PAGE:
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Some helpful Kubernetes bits

Update 2021-04-21: Replaced ctr with crictl for finding the PID.
Update 2021-10-09: Added kubescape section.
Update 2021-12-01: Added wireshark section.

» Start a fresh container

Handy for some quick testing.

Run a new container and get to the shell. As soon as you exit the container it will be removed from the cluster:

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kubectl run -it --rm --restart=Never debian --image=debian bash

Run a pod but won’t get you into the shell immediately. Will stay until it crashes or you delete the pod:

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kubectl run --restart=Never debian --image=debian -- sleep infinity

Will deploy a container which will stay until you delete the deployment:

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kubectl create deployment debian --image=debian -- sleep infinity

» Run Wireshark on the pods network

This requires tcpdump on the container and wireshark on the host which is running the kubectl command.

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kubectl exec -n <NAMESPACE> <POD> [-c <CONTAINER>]  -- tcpdump [-lUni <INTERFACE>] -w - | wireshark -k -i -

For example:

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kubectl exec -n streamer manager-669d766c68-2ln5s -- tcpdump -w - | wireshark -k -i -

or:

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kubectl exec -n streamer manager-669d766c68-2ln5s -c "observer" -- tcpdump -lUni eth0 -w - | wireshark -k -i -

» Enter container namespace from cluster node

You can enter the namespace of your running containers from the cluster node which is running the container, thus, you first have to login/ssh into the cluster node. One use case for doing this might be capturing traffic (e.g. with tcpdump) of the given container. Depending on the container runtime of your cluster, you might need the Docker or the containerd approach. While the runtime specific sections show you an alternative approch of listing the container id, you can also get this value with good old kubectl:

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kubectl describe pod/<pod name> | grep "Container ID"

» Using Docker

Get the container ID (alternative):

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docker ps | grep <container name>

Get the pid:

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docker inspect <container id> | grep Pid

Enter the namespace:

Adjust nsenter with the namespaces you need. For example, when you want to capture the network traffic, use --net:

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sudo nsenter --net --target <pid>

» Using crictl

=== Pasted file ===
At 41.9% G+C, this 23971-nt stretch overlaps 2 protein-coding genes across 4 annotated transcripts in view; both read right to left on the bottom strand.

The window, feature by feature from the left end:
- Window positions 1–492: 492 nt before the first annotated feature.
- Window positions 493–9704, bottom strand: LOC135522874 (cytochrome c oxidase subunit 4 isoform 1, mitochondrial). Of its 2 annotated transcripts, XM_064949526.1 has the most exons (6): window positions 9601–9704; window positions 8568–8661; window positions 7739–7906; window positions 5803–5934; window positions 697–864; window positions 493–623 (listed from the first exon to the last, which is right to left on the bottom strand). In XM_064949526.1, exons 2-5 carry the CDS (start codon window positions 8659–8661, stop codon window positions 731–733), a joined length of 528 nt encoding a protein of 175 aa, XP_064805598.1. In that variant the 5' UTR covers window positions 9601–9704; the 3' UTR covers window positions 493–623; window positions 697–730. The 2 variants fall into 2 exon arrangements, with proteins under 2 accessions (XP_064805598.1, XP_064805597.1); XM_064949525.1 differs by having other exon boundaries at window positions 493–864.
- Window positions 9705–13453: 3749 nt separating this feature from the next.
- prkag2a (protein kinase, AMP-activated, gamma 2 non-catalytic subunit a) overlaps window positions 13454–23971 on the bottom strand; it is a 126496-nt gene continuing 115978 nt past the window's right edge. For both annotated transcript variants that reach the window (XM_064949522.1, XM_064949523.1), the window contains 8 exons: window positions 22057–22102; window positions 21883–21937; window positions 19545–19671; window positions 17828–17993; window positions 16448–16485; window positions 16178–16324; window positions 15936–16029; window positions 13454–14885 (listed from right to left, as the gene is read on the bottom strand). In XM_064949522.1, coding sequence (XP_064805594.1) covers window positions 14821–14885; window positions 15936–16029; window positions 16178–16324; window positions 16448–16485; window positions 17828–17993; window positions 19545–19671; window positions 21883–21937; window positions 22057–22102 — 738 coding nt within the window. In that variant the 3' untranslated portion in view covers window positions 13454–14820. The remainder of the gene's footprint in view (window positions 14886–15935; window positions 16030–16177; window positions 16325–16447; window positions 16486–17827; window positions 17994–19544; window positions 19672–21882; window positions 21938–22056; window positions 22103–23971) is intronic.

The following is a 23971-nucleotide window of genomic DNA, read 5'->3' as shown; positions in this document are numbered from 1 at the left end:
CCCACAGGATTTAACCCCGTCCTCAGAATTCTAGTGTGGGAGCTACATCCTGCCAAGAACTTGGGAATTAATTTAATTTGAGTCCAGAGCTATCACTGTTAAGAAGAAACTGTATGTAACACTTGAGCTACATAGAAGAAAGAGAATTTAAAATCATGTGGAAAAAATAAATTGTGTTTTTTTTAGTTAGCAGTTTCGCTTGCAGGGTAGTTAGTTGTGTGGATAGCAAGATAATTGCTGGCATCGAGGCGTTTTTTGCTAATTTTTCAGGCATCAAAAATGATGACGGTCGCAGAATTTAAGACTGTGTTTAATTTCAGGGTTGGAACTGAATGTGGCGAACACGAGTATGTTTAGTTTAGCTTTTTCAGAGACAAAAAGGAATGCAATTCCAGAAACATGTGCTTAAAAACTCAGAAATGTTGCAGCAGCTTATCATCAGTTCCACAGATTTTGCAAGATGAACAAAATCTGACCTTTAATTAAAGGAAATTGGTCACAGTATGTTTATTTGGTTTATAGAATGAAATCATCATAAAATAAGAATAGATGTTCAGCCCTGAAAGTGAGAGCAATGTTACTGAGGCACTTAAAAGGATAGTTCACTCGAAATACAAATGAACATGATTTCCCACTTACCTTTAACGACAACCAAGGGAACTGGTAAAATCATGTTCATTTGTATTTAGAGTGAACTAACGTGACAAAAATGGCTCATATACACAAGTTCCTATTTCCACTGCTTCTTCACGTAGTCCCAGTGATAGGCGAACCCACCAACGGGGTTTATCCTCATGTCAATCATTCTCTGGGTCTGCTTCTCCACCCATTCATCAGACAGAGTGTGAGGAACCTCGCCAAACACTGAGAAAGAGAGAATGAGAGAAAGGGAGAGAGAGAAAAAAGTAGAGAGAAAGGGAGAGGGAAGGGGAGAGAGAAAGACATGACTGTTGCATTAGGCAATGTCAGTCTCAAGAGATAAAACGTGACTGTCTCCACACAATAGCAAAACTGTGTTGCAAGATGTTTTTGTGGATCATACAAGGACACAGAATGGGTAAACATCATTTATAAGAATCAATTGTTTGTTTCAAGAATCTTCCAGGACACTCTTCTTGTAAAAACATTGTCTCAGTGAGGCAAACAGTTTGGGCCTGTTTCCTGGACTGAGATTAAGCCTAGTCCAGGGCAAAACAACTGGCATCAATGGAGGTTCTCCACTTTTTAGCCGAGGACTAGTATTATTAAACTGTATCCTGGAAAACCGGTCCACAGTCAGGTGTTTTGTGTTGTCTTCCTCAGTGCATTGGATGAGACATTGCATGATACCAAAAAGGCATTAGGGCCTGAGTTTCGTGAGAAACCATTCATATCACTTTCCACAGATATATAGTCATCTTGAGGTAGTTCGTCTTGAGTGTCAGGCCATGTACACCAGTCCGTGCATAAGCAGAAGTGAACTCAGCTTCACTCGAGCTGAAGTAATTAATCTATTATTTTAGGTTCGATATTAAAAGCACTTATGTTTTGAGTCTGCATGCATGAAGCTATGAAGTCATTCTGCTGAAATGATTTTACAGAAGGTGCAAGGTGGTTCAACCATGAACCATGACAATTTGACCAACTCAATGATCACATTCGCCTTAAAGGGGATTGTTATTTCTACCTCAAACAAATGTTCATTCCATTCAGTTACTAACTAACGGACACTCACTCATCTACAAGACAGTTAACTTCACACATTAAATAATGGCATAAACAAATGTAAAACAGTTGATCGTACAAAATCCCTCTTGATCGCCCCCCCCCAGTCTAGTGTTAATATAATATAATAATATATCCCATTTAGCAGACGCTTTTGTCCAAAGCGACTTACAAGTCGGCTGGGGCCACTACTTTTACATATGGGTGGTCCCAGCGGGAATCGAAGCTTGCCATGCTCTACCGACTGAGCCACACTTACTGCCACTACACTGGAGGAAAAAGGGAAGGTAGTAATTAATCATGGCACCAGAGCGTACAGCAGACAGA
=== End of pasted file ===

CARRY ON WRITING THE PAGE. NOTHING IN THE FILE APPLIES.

Get the container ID (alternative):

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sudo crictl ps | grep <image name>

Get the pid:

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sudo crictl inspect <container id> | grep "pid"

This will give you an output similar to the one below where the first entry (4921) represents the pid we are looking for.

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2
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"pid": 4921,
        "pid": 1
        "type": "pid"

Enter the namespace (again, adjust the namespaces as required):

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sudo nsenter --net --target <pid>

» Run Security Checks

Test if there are any security flaws with your cluster.

» kube-bench

Start the pod which will run the checks:

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kubectl apply -f https://raw.githubusercontent.com/aquasecurity/kube-bench/main/job.yaml

Wait a moment and then check the logs:

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kubectl logs -f pod/kube-bench-<xyz>

» kube-hunter

» Outside the cluster

This will give you a limited view from the outside of the cluster.

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docker run --rm aquasec/kube-hunter --remote <IP of the node>

For a more detailed analysis, run the container inside the cluster.

» Inside the cluster

Run the pod:

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kubectl apply -f https://raw.githubusercontent.com/aquasecurity/kube-hunter/main/job.yaml

Wait a moment and then check the logs:

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kubectl logs -f kube-hunter-<xyz>

» kubescape

Kubescape is another tool which scans the cluster for security risks. The checks are based on the Kubernetes hardening guideline from the NSA and CISA.

First, install the client on your local machine as described here. Then run the scan, for example:

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kubescape scan framework nsa --exclude-namespaces kube-system,kube-public

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